Edward William Said (sah-EED) was an articulate and politically sophisticated American critic of literary theory, and he came to be regarded as one of the postcolonial world’s most influential intellectuals. The son of Wadie A. and Hilda (Musa) Said, he was educated in Palestine and in Cairo, Egypt, before moving to the United States in 1948. After studying at Princeton and Harvard Universities, he was in 1963 appointed to the comparative literature faculty of Columbia University; he was also a frequent visiting professor at many other major universities. He made his home in New York City, writing, lecturing, and playing piano. His love for music was reflected in his discussions with Israeli-born conductor Daniel Barenboim about politics and culture, published in 2002 as Parallels and Paradoxes, which ranges across a variety of topics including the power of music and literature to transcend political boundaries.
There were four separate strands in Said’s writing, which began to come together in the 1970’s: scholarship on individual authors, such as Jonathan Swift, Gerard Manley Hopkins, and Joseph Conrad; the estimating and mapping of emerging critical theory, by reviewing it as well as incorporating it in his own original theoretical work; musical criticism; and political work on behalf of the Palestinians (in 1991, after a diagnosis of chronic leukemia, he resigned from the Palestinian National Council, the parliament-in-exile, in protest over Yasir Arafat’s peace accord with Israel). The moment of this conflation was the year he spent as a fellow at the Center for Advanced Study in the Behavioral Sciences at Stanford University, 1975 to 1976. Orientalism, the product of this stay, is an exemplary combination of an original synthesis of the theoretical work of Antonio Gramsci, Michel Foucault, and, to a lesser extent, Jacques Derrida; a rigorous study of individual texts; and an insistent demonstration of how intellectual work leads to political consequences.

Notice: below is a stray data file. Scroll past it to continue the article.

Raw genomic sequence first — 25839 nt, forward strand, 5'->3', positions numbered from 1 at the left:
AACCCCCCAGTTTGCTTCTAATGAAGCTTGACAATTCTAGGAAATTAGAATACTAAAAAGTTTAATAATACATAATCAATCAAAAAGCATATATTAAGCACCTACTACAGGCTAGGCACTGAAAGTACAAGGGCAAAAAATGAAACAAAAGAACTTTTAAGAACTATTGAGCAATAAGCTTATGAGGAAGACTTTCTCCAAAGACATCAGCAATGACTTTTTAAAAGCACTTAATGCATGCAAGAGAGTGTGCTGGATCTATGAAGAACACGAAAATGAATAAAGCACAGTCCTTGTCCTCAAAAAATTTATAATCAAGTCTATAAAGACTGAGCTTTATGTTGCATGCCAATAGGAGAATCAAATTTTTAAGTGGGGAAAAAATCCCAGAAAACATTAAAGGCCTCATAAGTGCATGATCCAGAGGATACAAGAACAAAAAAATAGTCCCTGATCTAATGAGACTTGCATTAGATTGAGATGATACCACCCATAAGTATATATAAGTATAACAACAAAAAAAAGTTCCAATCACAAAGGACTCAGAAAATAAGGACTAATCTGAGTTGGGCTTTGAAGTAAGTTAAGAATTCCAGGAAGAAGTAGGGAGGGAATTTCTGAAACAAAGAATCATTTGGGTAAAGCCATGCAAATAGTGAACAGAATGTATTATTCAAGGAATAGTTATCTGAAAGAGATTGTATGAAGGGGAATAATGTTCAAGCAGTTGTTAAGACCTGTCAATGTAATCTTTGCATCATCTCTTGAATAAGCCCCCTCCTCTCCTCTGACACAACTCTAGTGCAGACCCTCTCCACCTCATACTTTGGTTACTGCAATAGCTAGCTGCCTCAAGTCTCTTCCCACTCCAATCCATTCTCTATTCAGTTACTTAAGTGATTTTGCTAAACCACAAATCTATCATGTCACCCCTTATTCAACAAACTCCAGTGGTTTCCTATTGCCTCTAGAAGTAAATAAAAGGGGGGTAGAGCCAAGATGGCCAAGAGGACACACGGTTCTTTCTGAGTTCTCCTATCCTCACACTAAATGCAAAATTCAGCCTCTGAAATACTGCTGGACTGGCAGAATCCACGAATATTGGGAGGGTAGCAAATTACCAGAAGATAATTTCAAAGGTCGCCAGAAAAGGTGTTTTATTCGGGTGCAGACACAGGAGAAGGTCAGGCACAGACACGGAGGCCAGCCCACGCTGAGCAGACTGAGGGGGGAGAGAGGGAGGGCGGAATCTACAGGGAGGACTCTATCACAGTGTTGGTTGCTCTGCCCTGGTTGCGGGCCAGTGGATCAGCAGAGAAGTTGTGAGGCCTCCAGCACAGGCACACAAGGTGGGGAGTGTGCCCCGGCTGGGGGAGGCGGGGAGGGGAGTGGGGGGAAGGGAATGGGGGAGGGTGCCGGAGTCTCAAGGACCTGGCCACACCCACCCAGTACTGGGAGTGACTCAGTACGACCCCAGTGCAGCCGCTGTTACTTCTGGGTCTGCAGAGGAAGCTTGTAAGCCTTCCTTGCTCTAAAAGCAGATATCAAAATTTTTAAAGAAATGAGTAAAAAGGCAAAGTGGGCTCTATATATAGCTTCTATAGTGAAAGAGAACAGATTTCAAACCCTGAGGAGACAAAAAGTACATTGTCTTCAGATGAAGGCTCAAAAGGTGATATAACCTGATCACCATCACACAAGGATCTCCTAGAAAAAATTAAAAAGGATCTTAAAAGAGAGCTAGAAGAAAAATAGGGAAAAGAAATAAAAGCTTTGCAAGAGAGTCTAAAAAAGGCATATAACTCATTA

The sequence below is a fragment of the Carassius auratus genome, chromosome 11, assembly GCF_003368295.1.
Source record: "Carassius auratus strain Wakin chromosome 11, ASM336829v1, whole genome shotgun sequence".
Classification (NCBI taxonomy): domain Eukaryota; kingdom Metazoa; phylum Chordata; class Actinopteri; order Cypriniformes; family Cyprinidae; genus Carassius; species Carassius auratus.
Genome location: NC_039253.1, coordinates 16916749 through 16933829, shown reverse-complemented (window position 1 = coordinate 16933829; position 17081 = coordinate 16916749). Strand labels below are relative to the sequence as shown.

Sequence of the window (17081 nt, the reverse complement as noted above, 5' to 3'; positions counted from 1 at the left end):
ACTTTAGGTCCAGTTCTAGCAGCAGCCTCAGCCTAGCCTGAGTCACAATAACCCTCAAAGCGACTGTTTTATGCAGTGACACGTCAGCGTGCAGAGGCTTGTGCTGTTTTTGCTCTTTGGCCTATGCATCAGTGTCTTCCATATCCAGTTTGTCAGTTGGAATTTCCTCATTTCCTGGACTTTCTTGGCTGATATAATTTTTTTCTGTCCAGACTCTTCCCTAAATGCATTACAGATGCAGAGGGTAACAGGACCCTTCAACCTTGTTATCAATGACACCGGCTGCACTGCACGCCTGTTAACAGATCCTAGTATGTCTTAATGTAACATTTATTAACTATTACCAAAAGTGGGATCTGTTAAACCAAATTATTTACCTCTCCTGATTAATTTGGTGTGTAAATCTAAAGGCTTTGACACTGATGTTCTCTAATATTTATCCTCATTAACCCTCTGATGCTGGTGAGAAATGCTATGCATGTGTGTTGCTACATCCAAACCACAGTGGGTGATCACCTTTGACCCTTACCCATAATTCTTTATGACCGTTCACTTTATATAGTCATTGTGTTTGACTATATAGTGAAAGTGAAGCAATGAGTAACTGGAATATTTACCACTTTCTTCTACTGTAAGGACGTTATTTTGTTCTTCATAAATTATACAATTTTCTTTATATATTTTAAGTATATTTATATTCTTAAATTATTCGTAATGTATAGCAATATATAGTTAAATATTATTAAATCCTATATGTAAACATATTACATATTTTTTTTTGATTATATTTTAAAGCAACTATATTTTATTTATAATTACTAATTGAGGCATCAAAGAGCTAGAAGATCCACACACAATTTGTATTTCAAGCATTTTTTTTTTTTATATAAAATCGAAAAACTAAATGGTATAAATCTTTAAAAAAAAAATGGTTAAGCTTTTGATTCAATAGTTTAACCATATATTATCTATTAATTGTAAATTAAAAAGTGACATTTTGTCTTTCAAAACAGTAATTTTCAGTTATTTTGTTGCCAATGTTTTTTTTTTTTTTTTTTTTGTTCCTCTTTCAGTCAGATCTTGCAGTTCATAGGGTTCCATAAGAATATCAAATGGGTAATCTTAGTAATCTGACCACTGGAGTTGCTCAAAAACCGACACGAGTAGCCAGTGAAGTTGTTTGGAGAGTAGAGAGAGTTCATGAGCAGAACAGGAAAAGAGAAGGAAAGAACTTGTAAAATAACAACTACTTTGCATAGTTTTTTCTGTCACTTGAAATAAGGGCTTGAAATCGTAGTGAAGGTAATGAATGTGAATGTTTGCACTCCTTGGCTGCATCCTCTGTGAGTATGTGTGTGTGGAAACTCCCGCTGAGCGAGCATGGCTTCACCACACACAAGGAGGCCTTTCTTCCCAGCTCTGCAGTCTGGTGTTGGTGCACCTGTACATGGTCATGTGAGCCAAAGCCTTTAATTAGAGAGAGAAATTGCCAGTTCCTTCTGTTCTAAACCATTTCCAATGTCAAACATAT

In Orientalism, his signature work, Said argued that the West has dominated the East first of all through intellectual effort—the research and imaginative writing that always presupposes that the East is there, fated to be known by the West, its necessary interlocutor; in an afterword to the 1995 edition Said addressed the common but erroneous perception that the book is anti-Western.
The next two books were The Question of Palestine, a straightforward counterhistory from the point of view of the Palestinians, and Covering Islam, in which he critically exposed the racist assumptions behind the news coverage of Islam and the Middle East. These were followed, in 1988, with Blaming the Victims, a series of essays written with Christopher Hitchens that were intended to counter negative Western media coverage of the Palestinians and their history. The same purpose motivated the publication of The Politics of Dispossession. Of his various writings, one that was particularly warmly received by the critics was Culture and Imperialism, an examination of the intricate ways in which Western imperialism has shaped and been shaped by its history, philosophy, and literature. In 1999, Said turned from social and political commentary to address his many identities and interests in the memoir Out of Place, which chronicled his life from his childhood in Egypt and Palestine to his activities as professor at Columbia and head of the Modern Language Association. Said succumbed to leukemia in 2003.
Said did not fix himself in a specific theoretical position. Instead, he insisted that the critic’s job is to map the traveling of theory, not to follow or spread it. To be committed to a position but also outside positions is an idea underlying one of his earliest publications, a translation of one of Erich Auerbach’s last essays, in which Auerbach quotes Victor Hugo on the positive estrangement of all exiles and émigrés:...
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